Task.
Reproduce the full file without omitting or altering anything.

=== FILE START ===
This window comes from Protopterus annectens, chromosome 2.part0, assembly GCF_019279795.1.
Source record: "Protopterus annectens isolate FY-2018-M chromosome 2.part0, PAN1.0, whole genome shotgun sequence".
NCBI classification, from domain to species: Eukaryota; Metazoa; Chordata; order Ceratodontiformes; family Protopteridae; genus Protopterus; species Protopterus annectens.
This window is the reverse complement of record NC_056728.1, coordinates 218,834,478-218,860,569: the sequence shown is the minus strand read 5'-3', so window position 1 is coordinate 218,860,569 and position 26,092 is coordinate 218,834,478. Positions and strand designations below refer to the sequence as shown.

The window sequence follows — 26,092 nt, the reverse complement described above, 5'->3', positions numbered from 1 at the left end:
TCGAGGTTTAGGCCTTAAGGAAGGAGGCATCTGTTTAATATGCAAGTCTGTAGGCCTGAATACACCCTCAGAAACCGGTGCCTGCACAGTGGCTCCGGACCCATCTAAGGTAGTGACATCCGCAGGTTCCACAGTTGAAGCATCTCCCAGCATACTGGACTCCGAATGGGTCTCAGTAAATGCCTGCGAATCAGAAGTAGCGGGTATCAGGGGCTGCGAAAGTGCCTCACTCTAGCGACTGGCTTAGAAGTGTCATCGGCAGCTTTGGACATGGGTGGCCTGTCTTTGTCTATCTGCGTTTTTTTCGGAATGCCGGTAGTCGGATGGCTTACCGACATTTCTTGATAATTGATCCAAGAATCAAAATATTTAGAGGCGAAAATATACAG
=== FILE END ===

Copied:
This window comes from Protopterus annectens, chromosome 2.part0, assembly GCF_019279795.1.
Source record: "Protopterus annectens isolate FY-2018-M chromosome 2.part0, PAN1.0, whole genome shotgun sequence".
NCBI classification, from domain to species: Eukaryota; Metazoa; Chordata; order Ceratodontiformes; family Protopteridae; genus Protopterus; species Protopterus annectens.
This window is the reverse complement of record NC_056728.1, coordinates 218,834,478-218,860,569: the sequence shown is the minus strand read 5'-3', so window position 1 is coordinate 218,860,569 and position 26,092 is coordinate 218,834,478. Positions and strand designations below refer to the sequence as shown.

The window sequence follows — 26,092 nt, the reverse complement described above, 5'->3', positions numbered from 1 at the left end:
TCGAGGTTTAGGCCTTAAGGAAGGAGGCATCTGTTTAATATGCAAGTCTGTAGGCCTGAATACACCCTCAGAAACCGGTGCCTGCACAGTGGCTCCGGACCCATCTAAGGTAGTGACATCCGCAGGTTCCACAGTTGAAGCATCTCCCAGCATACTGGACTCCGAATGGGTCTCAGTAAATGCCTGCGAATCAGAAGTAGCGGGTATCAGGGGCTGCGAAAGTGCCTCACTCTAGCGACTGGCTTAGAAGTGTCATCGGCAGCTTTGGACATGGGTGGCCTGTCTTTGTCTATCTGCGTTTTTTTCGGAATGCCGGTAGTCGGATGGCTTACCGACATTTCTTGATAATTGATCCAAGAATCAAAATATTTAGAGGCGAAAATATACAG